In the end, the thesis ended up being three papers. There was a paper on the development of the mathematical technique, one on the correlation between the actigraphy and cell counts, and there was a paper correlating the actigraphy to cognitive outcomes.
What was it like to work with Clif?
Well, it was a wealth of opportunity. Clif runs a very productive lab, and he was an absolutely fantastic mentor, not just from a scientific perspective but also, from a career development and career advice perspective. His group is extremely well funded, so if ever something was needed, it was ordered. If you needed computing resources, you got it. If you needed mentorship in x, y, and z, you got it. People are very receptive to an email from Clif—it kind of solved your problems.
What got you interested in circadian biology?
It was very roundabout, but there are three things. The first thing was the seminar series on sleep biology and circadian biology I regularly attended as a graduate student. The other thing was the coursework—for various reasons, it was heavy on statistical and human genetics. Third was meeting Philip De Jager, a neurologist who also happens to be an expert in statistical genetics. David Bennett, the person who runs the cohort in Chicago, started a collaboration with Phil to explore the genome of the Alzheimer’s cohort and the thought sort of came as to whether we could take the actigraphy data and look for genetic influences. So under David and Phil’s guidance, I developed an algorithm to extract information about circadian rhythmicity from the actigraphy and genotype data.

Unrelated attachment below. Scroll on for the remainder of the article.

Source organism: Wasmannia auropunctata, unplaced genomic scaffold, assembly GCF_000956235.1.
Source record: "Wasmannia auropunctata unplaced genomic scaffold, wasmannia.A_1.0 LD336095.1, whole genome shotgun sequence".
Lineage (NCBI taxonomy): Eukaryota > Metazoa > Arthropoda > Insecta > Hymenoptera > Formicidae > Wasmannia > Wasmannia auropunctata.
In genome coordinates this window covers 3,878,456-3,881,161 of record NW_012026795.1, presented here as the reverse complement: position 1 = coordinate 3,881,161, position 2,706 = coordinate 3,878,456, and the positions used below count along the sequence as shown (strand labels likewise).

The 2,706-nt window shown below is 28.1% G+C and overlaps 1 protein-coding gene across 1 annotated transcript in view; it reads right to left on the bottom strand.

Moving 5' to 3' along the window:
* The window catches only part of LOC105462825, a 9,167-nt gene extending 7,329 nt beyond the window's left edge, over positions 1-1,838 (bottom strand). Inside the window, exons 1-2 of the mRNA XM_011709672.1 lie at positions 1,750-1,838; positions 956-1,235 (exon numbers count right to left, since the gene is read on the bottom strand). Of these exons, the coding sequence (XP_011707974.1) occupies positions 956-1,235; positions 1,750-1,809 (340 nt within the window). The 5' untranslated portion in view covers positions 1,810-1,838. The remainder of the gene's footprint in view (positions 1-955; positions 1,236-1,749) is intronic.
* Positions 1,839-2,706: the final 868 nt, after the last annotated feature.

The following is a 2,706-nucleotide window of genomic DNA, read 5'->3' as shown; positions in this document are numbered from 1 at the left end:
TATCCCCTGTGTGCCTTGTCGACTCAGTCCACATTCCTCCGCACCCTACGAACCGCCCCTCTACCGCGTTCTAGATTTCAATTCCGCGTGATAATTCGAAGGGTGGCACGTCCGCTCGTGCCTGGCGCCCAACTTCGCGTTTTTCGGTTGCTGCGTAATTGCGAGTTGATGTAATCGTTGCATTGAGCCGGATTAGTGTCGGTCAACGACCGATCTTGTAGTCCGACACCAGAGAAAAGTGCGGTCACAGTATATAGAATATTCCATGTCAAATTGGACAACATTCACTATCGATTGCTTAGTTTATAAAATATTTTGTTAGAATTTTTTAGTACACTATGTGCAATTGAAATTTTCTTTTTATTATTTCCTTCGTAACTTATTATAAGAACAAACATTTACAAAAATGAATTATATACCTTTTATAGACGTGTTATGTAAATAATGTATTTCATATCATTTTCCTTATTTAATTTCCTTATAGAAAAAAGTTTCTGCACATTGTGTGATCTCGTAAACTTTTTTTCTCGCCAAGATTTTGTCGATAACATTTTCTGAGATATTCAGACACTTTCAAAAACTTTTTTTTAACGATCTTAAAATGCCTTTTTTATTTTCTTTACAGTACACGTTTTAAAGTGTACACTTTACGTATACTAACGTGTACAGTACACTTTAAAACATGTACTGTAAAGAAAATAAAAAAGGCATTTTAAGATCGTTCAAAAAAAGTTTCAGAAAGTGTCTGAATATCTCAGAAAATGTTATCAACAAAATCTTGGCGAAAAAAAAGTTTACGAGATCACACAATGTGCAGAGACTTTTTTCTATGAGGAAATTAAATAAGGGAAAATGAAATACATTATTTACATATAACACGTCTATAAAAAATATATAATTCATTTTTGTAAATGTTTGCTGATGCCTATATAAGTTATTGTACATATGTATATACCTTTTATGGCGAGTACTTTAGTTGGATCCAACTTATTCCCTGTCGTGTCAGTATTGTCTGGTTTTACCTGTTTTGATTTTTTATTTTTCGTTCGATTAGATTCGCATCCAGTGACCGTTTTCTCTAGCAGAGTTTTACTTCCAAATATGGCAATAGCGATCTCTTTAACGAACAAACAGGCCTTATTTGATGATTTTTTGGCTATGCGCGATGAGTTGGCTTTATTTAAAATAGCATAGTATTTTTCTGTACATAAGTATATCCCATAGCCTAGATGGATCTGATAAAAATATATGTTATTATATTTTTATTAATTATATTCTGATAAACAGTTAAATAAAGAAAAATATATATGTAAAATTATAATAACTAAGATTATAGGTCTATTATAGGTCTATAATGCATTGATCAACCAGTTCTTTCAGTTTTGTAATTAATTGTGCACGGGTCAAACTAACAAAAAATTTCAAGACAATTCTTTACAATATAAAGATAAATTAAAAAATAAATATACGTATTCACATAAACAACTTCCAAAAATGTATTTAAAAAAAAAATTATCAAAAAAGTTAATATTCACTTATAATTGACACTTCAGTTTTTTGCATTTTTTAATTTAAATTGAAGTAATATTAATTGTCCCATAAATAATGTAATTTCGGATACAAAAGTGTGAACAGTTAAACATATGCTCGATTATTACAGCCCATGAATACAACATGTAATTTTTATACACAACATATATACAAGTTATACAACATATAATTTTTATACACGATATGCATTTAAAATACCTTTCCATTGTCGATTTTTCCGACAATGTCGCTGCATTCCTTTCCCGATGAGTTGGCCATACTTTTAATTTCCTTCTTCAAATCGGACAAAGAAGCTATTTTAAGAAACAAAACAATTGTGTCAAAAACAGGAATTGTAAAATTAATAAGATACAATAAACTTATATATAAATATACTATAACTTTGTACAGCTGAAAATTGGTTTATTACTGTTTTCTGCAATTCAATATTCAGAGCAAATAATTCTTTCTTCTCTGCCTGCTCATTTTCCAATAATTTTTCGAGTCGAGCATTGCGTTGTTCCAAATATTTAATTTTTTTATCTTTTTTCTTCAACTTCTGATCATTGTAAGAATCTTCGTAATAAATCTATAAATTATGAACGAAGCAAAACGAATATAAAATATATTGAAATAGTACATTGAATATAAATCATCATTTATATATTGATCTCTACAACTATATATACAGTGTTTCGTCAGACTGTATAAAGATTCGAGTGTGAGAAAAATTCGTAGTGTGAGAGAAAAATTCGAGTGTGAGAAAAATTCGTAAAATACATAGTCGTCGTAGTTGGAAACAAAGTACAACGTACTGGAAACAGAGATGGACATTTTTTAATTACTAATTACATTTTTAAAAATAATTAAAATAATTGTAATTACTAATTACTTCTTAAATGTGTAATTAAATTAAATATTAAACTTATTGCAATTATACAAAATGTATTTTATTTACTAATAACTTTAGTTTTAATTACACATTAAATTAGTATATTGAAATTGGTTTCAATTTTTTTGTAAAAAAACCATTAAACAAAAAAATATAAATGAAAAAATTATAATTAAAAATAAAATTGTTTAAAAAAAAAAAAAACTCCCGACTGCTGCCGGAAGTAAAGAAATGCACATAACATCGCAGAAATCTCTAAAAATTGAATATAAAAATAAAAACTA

Could you talk about the work your group does now?
There are three main things we do. One of the projects we have funded asks the question, what are common gene variants associated with various sleep and circadian phenotypes? Our target is a recruitment of 4,000 middle-aged folks in Ontario, 1,000 folks in their 20’s and 30’s from De Jagger’s group, and a collection of elderly people from the Chicago group. The plan is to genotype all of them and get actigraphy data, with the hope of identifying genes associated with sleep and circadian biology.